In case you’re wondering about the luminous/fluorescent three-dot sights, they work. After sticking this pistol in direct sunlight for all of 15 seconds, I then took it into a dark room to see that the sights were glowing brighter than tritium night sights. They’re actually quite a bit brighter because while the paint glows as bright or slightly brighter than tritium, the paint dots are larger than the tritium tubes in night sights. The photoluminescent paint won’t glow for 10 years on its own, however, which is where tritium has the edge.
The Walther PPQ has the striker-fired trigger pull against which all others should be judged. It provides a short, crisp trigger pull usually somewhere between five and 5.5 pounds—sometimes less. I can say unequivocably that if production CZ P-10s have triggers like all of the early guns I’ve laid hands on, the CZ P-10 C now has the title of the best striker-fired trigger pull on the market. Period.
The trigger pull weight on my sample pistol came in at four pounds even, and all of the other P-10s I’ve handled had similar performance. CZ’s specs for the pistol call for a trigger pull between four and 4.5 pounds, so my experience was no fluke. A trigger pull that “light” might give police administrators heart palpitations, but CZ knows its customers on this side of the pond are the American gun-buying public, which is getting increasingly more refined in its pistol tastes. The break is as crisp as you’re going to find in a striker-fired gun.
Total trigger travel on my sample, including take-up, is 0.375 inch. That’s not a lot, but two-thirds of the total trigger travel distance is take-up. This means the actual break on the trigger pull is a hair under one-eighth inch. Reset is positive and only one-eighth inch as well. That’s as good as on some 1911s I’ve tried. It’s also as good as the gunsmith-tweaked trigger on my carry/competition Glock. Ironically, when you pull the P-10 apart you’ll see that the trigger bar goes around both sides of the magazine well and meets in back, reminiscent of the trigger bar on a 1911.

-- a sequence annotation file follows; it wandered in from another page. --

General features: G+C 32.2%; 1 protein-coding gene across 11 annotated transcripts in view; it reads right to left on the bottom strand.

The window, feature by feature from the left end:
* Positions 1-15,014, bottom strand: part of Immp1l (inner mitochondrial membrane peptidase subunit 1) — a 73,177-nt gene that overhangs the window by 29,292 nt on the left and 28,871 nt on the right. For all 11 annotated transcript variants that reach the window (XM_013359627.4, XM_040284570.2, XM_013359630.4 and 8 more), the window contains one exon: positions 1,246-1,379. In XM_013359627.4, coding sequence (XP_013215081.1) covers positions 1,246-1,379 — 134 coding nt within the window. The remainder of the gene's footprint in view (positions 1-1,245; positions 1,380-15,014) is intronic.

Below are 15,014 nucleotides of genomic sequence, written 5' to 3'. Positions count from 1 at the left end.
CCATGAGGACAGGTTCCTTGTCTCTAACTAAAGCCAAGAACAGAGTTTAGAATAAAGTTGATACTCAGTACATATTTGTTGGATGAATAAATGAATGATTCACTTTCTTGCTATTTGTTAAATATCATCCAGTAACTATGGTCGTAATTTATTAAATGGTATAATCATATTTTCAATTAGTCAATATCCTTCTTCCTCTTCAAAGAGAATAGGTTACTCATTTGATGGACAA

The trigger bow on the P-10 C has only a slight curve. Compared to the S&W M&P, its trigger is nearly straight. The face of the trigger is vertically serrated, and the ubiquitous safety lever is on its face. There is an internal firing pin safety in the pistol as well.
I mentioned that both the slide and magazine release are ambidextrous. They are also serrated steel and low profile. The pistol is widest at the magazine release, where it is just under 1.25 inches thick. The slide is only about an inch wide, so the pistol is eminently concealable with the right holster and covering garment. The beveled magazine well makes for easy reloads.
Due to their lack of a hammer, striker-fired pistols can more easily be designed with lower bores. The lower a bore is to the hand, the less muzzle rise when shooting. This is just simple physics: lever and fulcrum. The P-10 C has a nice low bore—not quite as low as a Glock but lower than an S&W M&P.
The P-10 C’s recoil was manageable, but I noticed two things. One, felt recoil had a sharp impulse back into my hand, probably a combination of the low bore and aggressive grip texturing. Two, the pistol paid attention to how firmly it was gripped.
Some pistols are indifferent to how firmly or loosely they’re held. The P-10 C is not one of those. When I had a firm consistent grip, I could chew raggedy one-hole groups into the target all day long offhand out to 10 yards. But if I got sloppy with my grip, those groups suddenly became palm-size. Of course, the guy in the next booth test-firing his short-barreled .500 S&W revolver prior to his backpacking trip in bear country wasn’t doing anything to soothe my nerves. I think he set my target on fire a few times.
When shooting one-handed…well, let’s just say the combination of that beautiful, crisp trigger with a short break and near-zero overtravel let me shoot the CZ as good one-handed as I’ve shot some double-action-only pistols two-handed.
The first time I hit the range with the CZ, I brought along my youngest son. At 15 he’s an avid shooter, who while built like a pipe cleaner is now taller than me. Following my rule of “you can shoot all you want as long as you’re loading the mags,” he did his best, but the springs on the mags were so strong he struggled with the last few rounds. However, it was easy to seat a fully loaded magazine on a closed slide, which isn’t always the case with some pistols, whether or not the magazines are new or have strong springs.
Several times while slamming a loaded magazine into the CZ he managed to get the slide to drop and chamber a round. I was never able to replicate this, but consider this an FYI that it could happen. All told, over several trips to the range this pistol had more than 300 rounds put through it without a single malfunction. No, 300 rounds isn’t an exhaustive test, but it’s usually in the first few hundred rounds that new pistols have problems.
American shooters today have a wide variety of choices when it comes to striker-fired pistols. With the P-10 C they have one more. But with its low bore and best-in-class trigger, the more I worked with the P-10 C the more it seemed to me to be a pistol made by shooters for shooters. And its sensible price tag only adds to the appeal.